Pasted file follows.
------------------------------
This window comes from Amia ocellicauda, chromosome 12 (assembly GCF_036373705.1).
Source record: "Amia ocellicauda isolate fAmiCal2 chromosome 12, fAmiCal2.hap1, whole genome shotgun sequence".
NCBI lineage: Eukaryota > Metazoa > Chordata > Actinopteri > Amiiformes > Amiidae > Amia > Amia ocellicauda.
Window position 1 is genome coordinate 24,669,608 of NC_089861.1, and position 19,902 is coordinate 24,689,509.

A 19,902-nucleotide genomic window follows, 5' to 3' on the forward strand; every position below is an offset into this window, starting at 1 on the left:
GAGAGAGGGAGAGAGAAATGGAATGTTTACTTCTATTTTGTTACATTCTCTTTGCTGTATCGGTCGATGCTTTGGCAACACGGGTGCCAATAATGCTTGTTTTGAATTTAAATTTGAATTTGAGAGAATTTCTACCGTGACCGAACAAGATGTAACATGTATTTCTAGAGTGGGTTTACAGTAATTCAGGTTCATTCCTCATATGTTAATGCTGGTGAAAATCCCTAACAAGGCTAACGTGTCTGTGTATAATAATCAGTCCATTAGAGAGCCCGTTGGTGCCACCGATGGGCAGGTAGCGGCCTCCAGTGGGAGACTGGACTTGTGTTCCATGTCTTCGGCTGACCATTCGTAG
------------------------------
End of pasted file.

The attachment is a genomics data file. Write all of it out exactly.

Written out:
This window comes from Amia ocellicauda, chromosome 12 (assembly GCF_036373705.1).
Source record: "Amia ocellicauda isolate fAmiCal2 chromosome 12, fAmiCal2.hap1, whole genome shotgun sequence".
NCBI lineage: Eukaryota > Metazoa > Chordata > Actinopteri > Amiiformes > Amiidae > Amia > Amia ocellicauda.
Window position 1 is genome coordinate 24,669,608 of NC_089861.1, and position 19,902 is coordinate 24,689,509.

A 19,902-nucleotide genomic window follows, 5' to 3' on the forward strand; every position below is an offset into this window, starting at 1 on the left:
GAGAGAGGGAGAGAGAAATGGAATGTTTACTTCTATTTTGTTACATTCTCTTTGCTGTATCGGTCGATGCTTTGGCAACACGGGTGCCAATAATGCTTGTTTTGAATTTAAATTTGAATTTGAGAGAATTTCTACCGTGACCGAACAAGATGTAACATGTATTTCTAGAGTGGGTTTACAGTAATTCAGGTTCATTCCTCATATGTTAATGCTGGTGAAAATCCCTAACAAGGCTAACGTGTCTGTGTATAATAATCAGTCCATTAGAGAGCCCGTTGGTGCCACCGATGGGCAGGTAGCGGCCTCCAGTGGGAGACTGGACTTGTGTTCCATGTCTTCGGCTGACCATTCGTAG